Find the Results of Your Experiment
Running experiments are shown in the Dashboard as simple cards where relevant information is shown. For this kind of experiments, the following information is available:
- Page Views: how many times have your visitors viewed the tested page (either the original version or one of its alternatives).
- Alternatives: number of alternatives defined in the experiment (original version included).
- Original Version’s Conversion Rate: conversion rate of the original version.
- Best Alternative’s Conversion Rate: among all the alternatives (original version excluded), it shows the highest conversion rate.
If you want to see more information about the Progress of the Experiment, either click on the experiment’s card in the Dashboard or go to the Experiments page, hover over the experiment, and click View.
The Progress of the Experiment page is organized in three different tabs. Each tab focuses on a different aspect of the test and provides the most valuable and relevant information related to that aspect.
The first tab is the General tab. There, you’ll find:
- A Summary section, which shows the most relevant metrics of your running experiment:
- Big Icon. The icon helps you identify the progress of the experiment quickly. If it’s red, then there’s either not enough data or none of the alternatives is better than the rest; if it’s yellow (with a clock on it), there’s a possible winner, but we’re not confident enough about the results; and if it’s blue (with a #1 badge on it), there’s a clear winner.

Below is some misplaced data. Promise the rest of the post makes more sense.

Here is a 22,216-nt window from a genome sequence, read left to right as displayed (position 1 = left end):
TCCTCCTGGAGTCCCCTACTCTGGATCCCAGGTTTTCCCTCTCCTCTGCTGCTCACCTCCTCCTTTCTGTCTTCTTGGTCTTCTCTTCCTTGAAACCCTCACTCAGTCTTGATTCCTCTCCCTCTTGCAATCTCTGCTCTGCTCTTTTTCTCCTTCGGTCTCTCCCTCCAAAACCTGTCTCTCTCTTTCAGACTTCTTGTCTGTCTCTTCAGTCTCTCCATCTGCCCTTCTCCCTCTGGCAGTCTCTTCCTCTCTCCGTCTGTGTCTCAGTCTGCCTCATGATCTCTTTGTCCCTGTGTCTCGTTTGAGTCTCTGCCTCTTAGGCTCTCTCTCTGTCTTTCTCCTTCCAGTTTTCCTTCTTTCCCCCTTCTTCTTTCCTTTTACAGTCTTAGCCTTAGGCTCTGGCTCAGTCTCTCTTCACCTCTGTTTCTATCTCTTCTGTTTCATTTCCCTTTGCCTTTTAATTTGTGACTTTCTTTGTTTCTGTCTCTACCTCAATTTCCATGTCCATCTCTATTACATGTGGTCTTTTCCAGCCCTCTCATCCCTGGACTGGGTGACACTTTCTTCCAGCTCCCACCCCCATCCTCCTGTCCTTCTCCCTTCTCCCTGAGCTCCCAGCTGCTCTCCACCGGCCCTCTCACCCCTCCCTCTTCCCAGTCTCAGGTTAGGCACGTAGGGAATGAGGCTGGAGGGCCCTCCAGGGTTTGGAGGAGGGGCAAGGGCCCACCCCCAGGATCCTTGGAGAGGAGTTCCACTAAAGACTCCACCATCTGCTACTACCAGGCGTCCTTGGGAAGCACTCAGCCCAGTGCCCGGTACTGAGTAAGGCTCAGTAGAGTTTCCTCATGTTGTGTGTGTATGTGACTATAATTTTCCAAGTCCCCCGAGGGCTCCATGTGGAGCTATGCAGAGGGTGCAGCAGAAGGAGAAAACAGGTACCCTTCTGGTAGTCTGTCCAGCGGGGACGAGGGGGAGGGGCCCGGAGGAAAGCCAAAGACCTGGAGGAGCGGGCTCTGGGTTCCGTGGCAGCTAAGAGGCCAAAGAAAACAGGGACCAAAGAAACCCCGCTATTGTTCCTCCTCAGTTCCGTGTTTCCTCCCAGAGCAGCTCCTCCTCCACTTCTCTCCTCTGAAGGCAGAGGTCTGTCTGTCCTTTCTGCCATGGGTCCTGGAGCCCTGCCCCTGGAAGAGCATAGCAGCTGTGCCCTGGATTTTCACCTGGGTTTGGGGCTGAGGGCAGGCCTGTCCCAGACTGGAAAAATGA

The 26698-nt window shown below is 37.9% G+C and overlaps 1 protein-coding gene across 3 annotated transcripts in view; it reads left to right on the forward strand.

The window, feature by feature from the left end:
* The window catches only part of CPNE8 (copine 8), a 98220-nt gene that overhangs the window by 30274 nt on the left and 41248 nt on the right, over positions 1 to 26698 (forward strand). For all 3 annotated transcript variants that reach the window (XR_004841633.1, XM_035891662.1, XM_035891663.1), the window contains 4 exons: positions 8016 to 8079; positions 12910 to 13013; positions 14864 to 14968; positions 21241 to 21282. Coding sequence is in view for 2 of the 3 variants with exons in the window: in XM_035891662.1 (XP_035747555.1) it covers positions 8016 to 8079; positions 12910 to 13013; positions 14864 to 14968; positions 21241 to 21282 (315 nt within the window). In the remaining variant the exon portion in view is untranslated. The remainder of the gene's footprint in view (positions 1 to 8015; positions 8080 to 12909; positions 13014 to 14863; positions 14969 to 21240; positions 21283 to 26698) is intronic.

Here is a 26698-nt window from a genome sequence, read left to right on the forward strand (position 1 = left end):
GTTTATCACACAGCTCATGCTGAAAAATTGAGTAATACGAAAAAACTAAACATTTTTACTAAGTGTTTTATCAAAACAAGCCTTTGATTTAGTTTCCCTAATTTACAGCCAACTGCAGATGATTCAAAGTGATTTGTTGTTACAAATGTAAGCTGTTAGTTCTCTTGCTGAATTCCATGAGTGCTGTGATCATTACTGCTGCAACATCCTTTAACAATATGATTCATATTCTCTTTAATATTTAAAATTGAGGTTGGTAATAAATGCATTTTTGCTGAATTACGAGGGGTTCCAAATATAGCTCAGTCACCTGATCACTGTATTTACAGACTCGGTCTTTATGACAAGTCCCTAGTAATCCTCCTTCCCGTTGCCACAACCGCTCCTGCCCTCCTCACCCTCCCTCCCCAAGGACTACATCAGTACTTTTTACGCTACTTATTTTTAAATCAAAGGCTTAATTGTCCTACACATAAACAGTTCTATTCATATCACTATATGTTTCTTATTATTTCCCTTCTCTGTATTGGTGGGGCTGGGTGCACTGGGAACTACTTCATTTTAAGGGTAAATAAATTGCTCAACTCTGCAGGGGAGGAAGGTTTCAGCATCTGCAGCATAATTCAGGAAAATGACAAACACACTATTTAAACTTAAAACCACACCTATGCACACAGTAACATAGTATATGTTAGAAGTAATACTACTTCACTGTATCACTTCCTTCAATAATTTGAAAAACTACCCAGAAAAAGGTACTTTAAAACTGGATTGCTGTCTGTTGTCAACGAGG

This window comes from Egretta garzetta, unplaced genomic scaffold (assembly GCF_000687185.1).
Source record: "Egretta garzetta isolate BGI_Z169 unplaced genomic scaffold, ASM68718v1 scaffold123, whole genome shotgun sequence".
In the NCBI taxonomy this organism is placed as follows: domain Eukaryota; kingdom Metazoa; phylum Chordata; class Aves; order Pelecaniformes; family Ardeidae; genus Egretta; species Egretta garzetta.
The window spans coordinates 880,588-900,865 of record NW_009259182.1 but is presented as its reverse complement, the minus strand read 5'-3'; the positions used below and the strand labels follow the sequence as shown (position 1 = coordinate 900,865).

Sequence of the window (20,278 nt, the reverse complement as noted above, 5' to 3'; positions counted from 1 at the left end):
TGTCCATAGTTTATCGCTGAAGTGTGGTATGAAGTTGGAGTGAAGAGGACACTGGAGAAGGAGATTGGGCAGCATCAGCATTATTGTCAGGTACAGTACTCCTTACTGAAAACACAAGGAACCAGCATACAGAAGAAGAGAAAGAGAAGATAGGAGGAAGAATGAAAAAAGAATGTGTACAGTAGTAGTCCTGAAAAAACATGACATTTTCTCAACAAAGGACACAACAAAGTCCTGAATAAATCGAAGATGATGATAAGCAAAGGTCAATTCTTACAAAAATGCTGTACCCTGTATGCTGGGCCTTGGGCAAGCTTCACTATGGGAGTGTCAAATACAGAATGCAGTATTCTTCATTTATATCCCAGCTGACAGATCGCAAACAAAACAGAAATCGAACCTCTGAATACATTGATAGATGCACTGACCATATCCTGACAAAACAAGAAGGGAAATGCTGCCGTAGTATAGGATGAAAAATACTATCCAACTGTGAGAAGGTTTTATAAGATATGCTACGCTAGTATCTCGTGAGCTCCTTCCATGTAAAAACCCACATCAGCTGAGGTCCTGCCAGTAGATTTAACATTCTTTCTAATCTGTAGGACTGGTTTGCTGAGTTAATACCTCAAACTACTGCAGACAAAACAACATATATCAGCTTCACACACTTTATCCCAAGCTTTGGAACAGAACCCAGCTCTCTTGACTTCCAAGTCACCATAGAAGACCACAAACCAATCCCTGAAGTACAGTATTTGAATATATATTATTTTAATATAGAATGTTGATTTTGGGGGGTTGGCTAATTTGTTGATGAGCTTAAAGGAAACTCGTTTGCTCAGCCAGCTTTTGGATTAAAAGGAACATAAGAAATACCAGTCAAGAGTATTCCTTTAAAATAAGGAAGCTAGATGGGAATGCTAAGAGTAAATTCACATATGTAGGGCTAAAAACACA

- Conversion Rate of the Original Version. How your current version of the tested element is performing. This gives you an idea of your current conversion rate.
- Best Alternative’s Conversion Rate. The percentage of times that visitors went to the designated goal page o post when shown the best alternative* (without including the original version).
- A Timeline of the conversion rate for the original and each alternative, as well as the total number of conversions and page views that the experiment has.
- Some metadata about your experiment. In particular, you can see the name and the description of the experiment, how long has it been running for, and the finalization mode (if any).
- Finally, you have two additional graphics showing the conversion rates of each alternatives and the improvements of each alternative with respect to the original version.
* The best alternative is defined as the alternative that has the higher percentage.
Details of the Experiment Alternatives
The second tab contains information about the Alternatives of your experiment. The alternatives include the original version of your tested element and all the variants you have created. For each alternative, you’ll have:
- A Screenshot of the alternative (if available), so that you can see at a glance how it looks like.
- Information (both visual and textual) about the conversions, page views, and conversion rates of each alternative.
- A set of Quick Action Buttons:
- View Content. Opens a preview of the selected alternative.
- View Heatmap. It allows you to view the heatmap and clickmap for the page that is being tested.
- Edit. It is shown when the experiment is running and allows you to modify the alternative.
- Apply. It replaces the Edit link when the experiment is finished. It allows you to override the original page with the contents of the winning alternative.
Conversion Goals and Actions
The last tab contains information about the Conversion Actions of the selected goal. You can change the active goal using the “target” icon located at the upper-right corner of the user interface, next to the “Stop” button.
For each goal, you’ll see the list of all the conversion actions it contains. These conversion actions are organized depending on its type.
Take a look at our analytics page for reading more about about conversion actions and conversion goals.